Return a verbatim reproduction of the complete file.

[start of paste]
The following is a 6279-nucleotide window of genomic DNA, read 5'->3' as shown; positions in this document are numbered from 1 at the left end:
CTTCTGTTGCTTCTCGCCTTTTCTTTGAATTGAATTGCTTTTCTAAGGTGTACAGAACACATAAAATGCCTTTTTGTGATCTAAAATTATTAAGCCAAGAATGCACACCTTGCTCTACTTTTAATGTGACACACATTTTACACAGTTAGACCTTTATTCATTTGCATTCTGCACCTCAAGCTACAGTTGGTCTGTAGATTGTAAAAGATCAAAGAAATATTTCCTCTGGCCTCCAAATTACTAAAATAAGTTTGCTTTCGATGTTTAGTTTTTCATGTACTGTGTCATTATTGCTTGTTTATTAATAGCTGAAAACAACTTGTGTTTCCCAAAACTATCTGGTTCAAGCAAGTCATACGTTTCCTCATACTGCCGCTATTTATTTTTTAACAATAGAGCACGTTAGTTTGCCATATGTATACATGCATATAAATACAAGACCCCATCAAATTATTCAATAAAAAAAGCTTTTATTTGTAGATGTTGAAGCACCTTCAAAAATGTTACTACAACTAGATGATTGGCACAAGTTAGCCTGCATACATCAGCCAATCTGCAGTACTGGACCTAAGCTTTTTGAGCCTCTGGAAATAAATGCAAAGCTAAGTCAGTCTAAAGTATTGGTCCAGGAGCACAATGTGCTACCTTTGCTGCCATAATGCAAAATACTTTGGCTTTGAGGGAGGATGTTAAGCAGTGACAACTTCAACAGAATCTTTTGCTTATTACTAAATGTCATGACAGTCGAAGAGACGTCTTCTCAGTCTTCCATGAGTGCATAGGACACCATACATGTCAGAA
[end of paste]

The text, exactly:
The following is a 6279-nucleotide window of genomic DNA, read 5'->3' as shown; positions in this document are numbered from 1 at the left end:
CTTCTGTTGCTTCTCGCCTTTTCTTTGAATTGAATTGCTTTTCTAAGGTGTACAGAACACATAAAATGCCTTTTTGTGATCTAAAATTATTAAGCCAAGAATGCACACCTTGCTCTACTTTTAATGTGACACACATTTTACACAGTTAGACCTTTATTCATTTGCATTCTGCACCTCAAGCTACAGTTGGTCTGTAGATTGTAAAAGATCAAAGAAATATTTCCTCTGGCCTCCAAATTACTAAAATAAGTTTGCTTTCGATGTTTAGTTTTTCATGTACTGTGTCATTATTGCTTGTTTATTAATAGCTGAAAACAACTTGTGTTTCCCAAAACTATCTGGTTCAAGCAAGTCATACGTTTCCTCATACTGCCGCTATTTATTTTTTAACAATAGAGCACGTTAGTTTGCCATATGTATACATGCATATAAATACAAGACCCCATCAAATTATTCAATAAAAAAAGCTTTTATTTGTAGATGTTGAAGCACCTTCAAAAATGTTACTACAACTAGATGATTGGCACAAGTTAGCCTGCATACATCAGCCAATCTGCAGTACTGGACCTAAGCTTTTTGAGCCTCTGGAAATAAATGCAAAGCTAAGTCAGTCTAAAGTATTGGTCCAGGAGCACAATGTGCTACCTTTGCTGCCATAATGCAAAATACTTTGGCTTTGAGGGAGGATGTTAAGCAGTGACAACTTCAACAGAATCTTTTGCTTATTACTAAATGTCATGACAGTCGAAGAGACGTCTTCTCAGTCTTCCATGAGTGCATAGGACACCATACATGTCAGAA